When the Sixth Circuit struck down Michigan’s anti-affirmative-action Proposal 2 in 2012, its reasoning may have left some observers hunting for their Fourteenth Amendment treatises. Rather than applying conventional equal protection doctrine, the court rested its decision on an obscure branch of equal protection jurisprudence known as the Hunter doctrine, which originated over forty years ago. The doctrine, only used twice by the Supreme Court to invalidate a law since its creation, purports to protect the political-process rights of minorities by letting courts invalidate laws that work nonneutrally to make it more difficult for them to “achieve legislation that is in their interest.” The Sixth Circuit’s decision created a clean circuit split with the Ninth Circuit, which had upheld an identically worded California initiative fifteen years earlier.

The doctrine’s purpose certainly seems laudable, but commentators and courts agree that it is unclear how it actually works. Although the Supreme Court had avoided using the doctrine since 1982, the circuit split forced it to confront the doctrine’s scope and applicability, which it did by granting certiorari in March 2013.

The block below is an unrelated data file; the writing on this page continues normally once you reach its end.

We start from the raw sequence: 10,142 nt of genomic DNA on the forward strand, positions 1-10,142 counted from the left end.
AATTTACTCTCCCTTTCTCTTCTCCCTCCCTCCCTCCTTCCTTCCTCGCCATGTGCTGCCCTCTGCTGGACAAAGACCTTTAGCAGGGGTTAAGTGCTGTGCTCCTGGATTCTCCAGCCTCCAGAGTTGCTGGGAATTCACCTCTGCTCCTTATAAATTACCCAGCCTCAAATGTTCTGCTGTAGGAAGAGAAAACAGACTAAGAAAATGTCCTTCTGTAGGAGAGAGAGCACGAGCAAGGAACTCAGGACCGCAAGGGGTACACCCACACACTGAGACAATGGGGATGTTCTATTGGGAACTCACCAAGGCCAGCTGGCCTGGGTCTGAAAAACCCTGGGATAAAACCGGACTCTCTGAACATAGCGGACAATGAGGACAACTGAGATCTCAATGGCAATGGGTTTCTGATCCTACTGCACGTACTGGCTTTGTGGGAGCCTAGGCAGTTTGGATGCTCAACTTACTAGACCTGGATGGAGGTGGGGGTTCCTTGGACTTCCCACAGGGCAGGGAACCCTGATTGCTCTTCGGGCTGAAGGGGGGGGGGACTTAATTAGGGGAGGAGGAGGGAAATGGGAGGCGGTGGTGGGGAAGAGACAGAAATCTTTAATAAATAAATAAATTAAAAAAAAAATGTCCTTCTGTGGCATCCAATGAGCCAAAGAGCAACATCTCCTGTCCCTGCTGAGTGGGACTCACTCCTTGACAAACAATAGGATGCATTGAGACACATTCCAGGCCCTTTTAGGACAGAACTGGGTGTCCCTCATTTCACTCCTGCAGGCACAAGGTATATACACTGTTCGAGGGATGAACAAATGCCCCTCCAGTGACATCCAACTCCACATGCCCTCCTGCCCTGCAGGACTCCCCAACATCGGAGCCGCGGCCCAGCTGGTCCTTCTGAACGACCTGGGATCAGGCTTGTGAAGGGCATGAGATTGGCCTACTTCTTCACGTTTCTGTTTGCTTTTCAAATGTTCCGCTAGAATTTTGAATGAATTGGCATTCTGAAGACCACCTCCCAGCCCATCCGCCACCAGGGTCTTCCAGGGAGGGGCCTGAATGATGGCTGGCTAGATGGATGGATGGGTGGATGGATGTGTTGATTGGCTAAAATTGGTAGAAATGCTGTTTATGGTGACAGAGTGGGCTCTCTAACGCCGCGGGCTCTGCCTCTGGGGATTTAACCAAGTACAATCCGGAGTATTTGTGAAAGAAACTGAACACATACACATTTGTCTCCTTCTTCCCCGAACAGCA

This Note makes three contributions to the Hunter doctrine discussion. First, of course, none of the existing literature addresses the recently created circuit split. Furthermore, the circuit split presents a unique opportunity to investigate how the doctrine works because the laws in question were identical—the only difference was the result. Second, although many pieces have discussed direct democracy’s unique issues, to my knowledge none of the Hunter literature focuses on the import of the fact that the laws invalidated by the Supreme Court under this doctrine were products of direct democracy. In the Note, I draw from the literature on the problems with direct democracy and suggest that those problems have particular significance in the context of the Hunter doctrine. Third, none of the pieces investigating the doctrine offer my normative suggestion for cabining it. First, I focus on the bounds of the “nonneutrality” requirement announced by the Court and on direct democracy’s peculiar qualities. I then argue that the doctrine is appropriately limited to situations where the confluence of those factors creates political-process burdens for minorities. Limiting the doctrine in this way helps it survive criticisms that it grants judges too much leeway to implement their own policy preferences. Ultimately, I apply the limited doctrine to a hypothetical factual scenario to show that it retains utility as a shield for minorities by providing a way to protect political-process rights when classic equal protection doctrine fails.

 

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